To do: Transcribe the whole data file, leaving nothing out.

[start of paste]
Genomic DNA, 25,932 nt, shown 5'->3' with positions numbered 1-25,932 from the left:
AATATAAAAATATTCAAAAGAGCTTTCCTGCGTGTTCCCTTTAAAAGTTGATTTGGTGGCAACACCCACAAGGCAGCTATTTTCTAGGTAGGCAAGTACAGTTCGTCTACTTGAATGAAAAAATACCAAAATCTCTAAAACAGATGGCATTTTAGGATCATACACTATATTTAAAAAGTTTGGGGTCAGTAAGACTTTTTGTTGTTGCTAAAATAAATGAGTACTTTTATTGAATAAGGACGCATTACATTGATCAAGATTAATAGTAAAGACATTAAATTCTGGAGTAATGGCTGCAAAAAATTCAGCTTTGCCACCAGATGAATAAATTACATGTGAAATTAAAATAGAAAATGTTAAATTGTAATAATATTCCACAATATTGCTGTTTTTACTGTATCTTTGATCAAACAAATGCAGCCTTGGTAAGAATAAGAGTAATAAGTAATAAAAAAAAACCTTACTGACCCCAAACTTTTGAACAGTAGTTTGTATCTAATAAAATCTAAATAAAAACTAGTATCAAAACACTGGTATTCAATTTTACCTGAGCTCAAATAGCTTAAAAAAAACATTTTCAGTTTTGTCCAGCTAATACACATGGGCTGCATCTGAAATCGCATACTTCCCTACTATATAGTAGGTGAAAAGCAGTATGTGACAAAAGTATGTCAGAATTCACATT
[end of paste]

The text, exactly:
Genomic DNA, 25,932 nt, shown 5'->3' with positions numbered 1-25,932 from the left:
AATATAAAAATATTCAAAAGAGCTTTCCTGCGTGTTCCCTTTAAAAGTTGATTTGGTGGCAACACCCACAAGGCAGCTATTTTCTAGGTAGGCAAGTACAGTTCGTCTACTTGAATGAAAAAATACCAAAATCTCTAAAACAGATGGCATTTTAGGATCATACACTATATTTAAAAAGTTTGGGGTCAGTAAGACTTTTTGTTGTTGCTAAAATAAATGAGTACTTTTATTGAATAAGGACGCATTACATTGATCAAGATTAATAGTAAAGACATTAAATTCTGGAGTAATGGCTGCAAAAAATTCAGCTTTGCCACCAGATGAATAAATTACATGTGAAATTAAAATAGAAAATGTTAAATTGTAATAATATTCCACAATATTGCTGTTTTTACTGTATCTTTGATCAAACAAATGCAGCCTTGGTAAGAATAAGAGTAATAAGTAATAAAAAAAAACCTTACTGACCCCAAACTTTTGAACAGTAGTTTGTATCTAATAAAATCTAAATAAAAACTAGTATCAAAACACTGGTATTCAATTTTACCTGAGCTCAAATAGCTTAAAAAAAACATTTTCAGTTTTGTCCAGCTAATACACATGGGCTGCATCTGAAATCGCATACTTCCCTACTATATAGTAGGTGAAAAGCAGTATGTGACAAAAGTATGTCAGAATTCACATT